C. For traumatic skin flaps, if base to length ratio exceeds more than 1:2, should be sharply excised
                        1. extension of traumatic wound usually made in long axis of limb
                        2. extensions across flexor creases should be done obliquely to prevent contractures
IV. Muscle and Subcutaneous Tissue Evaluation
            A. Damaged subcutaneous tissue and fascia are sharply excised
            B. Complete fasciotomies should be performed for compartments with elevated intracompartmental pressure
            C. Classic indicators to determine muscle viability (may be unreliable during initial evaluation)4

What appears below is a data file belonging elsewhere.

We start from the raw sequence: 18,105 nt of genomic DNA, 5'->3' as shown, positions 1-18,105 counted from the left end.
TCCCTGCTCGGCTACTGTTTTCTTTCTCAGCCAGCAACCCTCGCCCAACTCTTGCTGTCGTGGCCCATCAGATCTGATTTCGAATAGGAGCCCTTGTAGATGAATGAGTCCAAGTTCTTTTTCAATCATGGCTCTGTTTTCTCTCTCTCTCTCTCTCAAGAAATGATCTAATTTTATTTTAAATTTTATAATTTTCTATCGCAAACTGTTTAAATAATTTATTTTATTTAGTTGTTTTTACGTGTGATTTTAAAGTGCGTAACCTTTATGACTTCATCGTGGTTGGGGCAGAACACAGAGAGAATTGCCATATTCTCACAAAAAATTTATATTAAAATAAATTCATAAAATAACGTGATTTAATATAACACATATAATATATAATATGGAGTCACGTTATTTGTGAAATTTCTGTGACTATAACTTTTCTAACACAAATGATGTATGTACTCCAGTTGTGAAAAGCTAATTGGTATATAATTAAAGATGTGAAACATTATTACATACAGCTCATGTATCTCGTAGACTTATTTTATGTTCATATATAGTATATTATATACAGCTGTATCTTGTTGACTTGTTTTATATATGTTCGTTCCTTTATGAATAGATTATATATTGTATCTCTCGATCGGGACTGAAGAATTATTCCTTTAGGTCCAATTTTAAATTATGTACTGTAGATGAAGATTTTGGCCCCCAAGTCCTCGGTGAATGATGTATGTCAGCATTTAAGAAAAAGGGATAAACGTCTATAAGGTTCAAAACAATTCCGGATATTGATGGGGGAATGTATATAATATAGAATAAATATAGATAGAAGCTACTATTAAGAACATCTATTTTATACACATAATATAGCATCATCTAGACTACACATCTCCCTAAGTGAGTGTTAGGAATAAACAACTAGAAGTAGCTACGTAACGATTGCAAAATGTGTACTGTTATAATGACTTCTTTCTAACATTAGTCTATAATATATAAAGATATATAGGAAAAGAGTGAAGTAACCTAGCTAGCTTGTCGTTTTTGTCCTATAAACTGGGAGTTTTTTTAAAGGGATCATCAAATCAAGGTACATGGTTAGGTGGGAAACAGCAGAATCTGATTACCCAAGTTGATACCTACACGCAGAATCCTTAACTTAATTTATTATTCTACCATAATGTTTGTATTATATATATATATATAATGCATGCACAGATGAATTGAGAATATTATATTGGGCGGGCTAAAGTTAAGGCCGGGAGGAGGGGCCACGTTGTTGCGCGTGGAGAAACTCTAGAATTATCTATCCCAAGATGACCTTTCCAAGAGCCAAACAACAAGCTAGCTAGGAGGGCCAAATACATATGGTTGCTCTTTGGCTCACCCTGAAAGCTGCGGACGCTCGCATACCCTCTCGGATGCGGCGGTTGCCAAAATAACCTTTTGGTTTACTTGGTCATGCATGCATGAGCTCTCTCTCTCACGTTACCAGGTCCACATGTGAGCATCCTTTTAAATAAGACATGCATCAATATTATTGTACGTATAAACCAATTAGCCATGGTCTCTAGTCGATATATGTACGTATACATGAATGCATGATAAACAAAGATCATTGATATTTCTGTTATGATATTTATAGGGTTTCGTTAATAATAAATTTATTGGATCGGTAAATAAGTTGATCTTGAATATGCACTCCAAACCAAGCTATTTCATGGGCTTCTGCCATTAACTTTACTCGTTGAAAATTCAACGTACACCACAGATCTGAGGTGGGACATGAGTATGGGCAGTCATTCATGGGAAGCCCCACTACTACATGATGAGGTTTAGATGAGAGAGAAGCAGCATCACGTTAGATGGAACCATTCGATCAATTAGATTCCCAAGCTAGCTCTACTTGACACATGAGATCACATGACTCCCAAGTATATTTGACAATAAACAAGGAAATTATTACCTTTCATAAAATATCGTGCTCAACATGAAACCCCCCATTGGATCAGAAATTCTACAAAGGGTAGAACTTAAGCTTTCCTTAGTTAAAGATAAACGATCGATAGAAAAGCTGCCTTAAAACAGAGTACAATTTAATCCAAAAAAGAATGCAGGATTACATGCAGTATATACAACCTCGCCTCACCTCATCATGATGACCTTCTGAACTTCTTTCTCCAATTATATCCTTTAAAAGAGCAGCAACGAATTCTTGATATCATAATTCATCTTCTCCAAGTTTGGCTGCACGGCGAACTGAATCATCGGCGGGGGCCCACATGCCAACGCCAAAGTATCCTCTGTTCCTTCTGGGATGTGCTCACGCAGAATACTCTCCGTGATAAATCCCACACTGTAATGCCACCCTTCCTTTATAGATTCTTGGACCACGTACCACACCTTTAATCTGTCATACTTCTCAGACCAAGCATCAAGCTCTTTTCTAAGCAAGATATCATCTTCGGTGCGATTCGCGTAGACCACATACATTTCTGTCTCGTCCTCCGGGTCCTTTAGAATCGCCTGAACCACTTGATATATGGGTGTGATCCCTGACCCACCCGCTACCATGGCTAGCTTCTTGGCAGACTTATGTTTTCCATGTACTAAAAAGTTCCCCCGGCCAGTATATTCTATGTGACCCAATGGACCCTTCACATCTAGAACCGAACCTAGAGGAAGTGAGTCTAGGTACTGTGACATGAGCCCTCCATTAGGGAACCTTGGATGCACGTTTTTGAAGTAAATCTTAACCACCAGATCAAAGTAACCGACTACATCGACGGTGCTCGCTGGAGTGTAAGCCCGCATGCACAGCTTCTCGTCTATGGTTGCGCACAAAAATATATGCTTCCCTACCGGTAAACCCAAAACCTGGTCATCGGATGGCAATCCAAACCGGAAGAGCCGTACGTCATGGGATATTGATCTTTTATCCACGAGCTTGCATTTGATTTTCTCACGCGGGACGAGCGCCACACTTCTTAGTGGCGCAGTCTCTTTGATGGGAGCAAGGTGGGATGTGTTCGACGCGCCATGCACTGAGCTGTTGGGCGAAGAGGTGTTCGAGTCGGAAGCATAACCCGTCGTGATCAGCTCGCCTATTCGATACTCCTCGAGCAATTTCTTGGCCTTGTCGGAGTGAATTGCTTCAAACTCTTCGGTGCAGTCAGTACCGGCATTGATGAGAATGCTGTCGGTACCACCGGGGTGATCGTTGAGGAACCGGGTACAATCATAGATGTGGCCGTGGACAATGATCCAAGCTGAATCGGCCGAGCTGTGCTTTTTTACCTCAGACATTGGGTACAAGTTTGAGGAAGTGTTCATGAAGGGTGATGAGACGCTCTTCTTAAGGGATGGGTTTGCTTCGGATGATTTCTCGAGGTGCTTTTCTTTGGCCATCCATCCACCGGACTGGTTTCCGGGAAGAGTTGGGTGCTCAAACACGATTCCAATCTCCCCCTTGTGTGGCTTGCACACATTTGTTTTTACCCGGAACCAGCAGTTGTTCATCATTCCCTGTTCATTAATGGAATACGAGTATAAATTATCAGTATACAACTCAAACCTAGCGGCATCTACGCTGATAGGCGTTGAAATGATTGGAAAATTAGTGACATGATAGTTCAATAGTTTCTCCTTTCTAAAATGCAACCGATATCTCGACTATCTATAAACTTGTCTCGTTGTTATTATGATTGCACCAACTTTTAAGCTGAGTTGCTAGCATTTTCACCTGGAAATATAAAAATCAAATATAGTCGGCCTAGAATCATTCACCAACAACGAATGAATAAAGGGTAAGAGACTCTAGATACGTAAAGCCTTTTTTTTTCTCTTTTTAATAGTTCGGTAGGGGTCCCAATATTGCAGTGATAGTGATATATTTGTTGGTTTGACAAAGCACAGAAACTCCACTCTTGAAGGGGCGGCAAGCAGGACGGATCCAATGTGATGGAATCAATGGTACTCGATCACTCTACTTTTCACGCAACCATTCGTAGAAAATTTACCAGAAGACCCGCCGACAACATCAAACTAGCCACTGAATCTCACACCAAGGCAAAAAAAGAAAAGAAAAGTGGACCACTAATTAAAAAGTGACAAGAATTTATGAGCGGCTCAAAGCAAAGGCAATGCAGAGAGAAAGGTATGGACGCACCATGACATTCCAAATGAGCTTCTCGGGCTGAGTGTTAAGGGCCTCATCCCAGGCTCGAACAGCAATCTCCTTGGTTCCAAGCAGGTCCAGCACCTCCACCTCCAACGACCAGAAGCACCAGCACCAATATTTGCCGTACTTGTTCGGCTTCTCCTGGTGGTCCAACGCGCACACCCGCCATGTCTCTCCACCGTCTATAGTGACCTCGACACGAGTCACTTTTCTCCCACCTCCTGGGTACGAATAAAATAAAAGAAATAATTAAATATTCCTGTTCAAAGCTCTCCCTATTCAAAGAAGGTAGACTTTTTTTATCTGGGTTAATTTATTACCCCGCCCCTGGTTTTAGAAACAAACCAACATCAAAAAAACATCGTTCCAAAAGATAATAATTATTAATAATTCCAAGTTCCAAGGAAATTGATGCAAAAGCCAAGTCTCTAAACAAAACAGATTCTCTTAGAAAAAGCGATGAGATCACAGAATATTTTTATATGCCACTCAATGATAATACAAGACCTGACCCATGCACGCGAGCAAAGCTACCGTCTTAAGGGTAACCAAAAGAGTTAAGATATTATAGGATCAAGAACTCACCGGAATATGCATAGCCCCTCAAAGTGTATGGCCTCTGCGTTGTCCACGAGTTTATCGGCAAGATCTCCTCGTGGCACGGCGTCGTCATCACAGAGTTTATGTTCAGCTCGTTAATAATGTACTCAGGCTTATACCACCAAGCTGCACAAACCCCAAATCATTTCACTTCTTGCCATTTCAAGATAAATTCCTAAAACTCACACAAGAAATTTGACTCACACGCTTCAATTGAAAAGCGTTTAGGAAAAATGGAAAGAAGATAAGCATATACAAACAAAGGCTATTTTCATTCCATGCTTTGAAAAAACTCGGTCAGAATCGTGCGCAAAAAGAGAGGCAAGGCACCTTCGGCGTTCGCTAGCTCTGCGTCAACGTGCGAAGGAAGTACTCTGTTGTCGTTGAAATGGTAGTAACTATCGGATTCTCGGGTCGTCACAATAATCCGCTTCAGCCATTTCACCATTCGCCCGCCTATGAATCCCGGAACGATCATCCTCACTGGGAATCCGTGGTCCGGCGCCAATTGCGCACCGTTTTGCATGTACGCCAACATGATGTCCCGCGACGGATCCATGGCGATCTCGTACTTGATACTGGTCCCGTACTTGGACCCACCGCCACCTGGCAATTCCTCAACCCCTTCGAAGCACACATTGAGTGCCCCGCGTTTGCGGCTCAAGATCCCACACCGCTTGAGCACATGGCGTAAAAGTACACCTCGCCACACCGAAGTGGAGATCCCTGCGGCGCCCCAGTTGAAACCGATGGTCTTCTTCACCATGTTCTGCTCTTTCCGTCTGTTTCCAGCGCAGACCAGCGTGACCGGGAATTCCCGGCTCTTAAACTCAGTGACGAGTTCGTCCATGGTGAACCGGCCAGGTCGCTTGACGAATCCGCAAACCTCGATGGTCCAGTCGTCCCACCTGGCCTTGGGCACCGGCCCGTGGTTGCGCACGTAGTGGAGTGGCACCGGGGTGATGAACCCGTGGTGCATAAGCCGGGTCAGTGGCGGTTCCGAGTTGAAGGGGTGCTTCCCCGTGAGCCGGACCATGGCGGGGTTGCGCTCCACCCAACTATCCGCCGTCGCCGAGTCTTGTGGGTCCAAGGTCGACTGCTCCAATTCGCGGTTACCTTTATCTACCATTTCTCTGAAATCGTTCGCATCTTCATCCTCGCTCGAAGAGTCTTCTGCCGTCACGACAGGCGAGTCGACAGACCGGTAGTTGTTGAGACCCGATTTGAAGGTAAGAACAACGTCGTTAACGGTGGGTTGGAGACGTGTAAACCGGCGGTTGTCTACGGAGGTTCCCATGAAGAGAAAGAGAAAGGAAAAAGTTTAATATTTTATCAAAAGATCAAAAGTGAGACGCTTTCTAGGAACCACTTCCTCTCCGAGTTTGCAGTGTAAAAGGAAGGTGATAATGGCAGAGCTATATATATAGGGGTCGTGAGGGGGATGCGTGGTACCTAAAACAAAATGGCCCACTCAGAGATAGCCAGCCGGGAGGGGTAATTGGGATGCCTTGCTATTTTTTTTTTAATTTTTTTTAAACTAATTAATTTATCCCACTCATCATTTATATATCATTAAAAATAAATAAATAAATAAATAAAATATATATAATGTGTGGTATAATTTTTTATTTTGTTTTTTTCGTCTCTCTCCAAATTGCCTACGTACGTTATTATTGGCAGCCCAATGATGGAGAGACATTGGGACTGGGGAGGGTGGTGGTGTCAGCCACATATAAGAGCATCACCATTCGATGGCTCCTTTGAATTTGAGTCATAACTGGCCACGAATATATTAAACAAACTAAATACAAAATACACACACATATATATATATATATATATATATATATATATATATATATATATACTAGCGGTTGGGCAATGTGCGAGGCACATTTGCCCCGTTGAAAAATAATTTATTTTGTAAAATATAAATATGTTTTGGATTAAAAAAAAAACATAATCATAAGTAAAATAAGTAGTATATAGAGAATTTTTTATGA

1. color
                                    a. least reliable sign for muscle viability
                                    b. surface tissue may be discolored due to contusion, blood under the myomesium, or local vasocontriction
                        2. consistency – ability to rebound to initial shape after grasping with forceps may be most reliable early sign
                        3. contractility
                                    a. assessed by observing retraction with pinch of forceps
                                    b. assessed by observing stimulus with electrocautery device
                        4. capacity to bleed – may be difficult to detect early due to vasospasm
            D. Sharp dissection utilized to remove devitalized tissue from wound incrementally
                        1. neurovascular structures in continuity left intact unless revascularization procedure necessary for arterial injury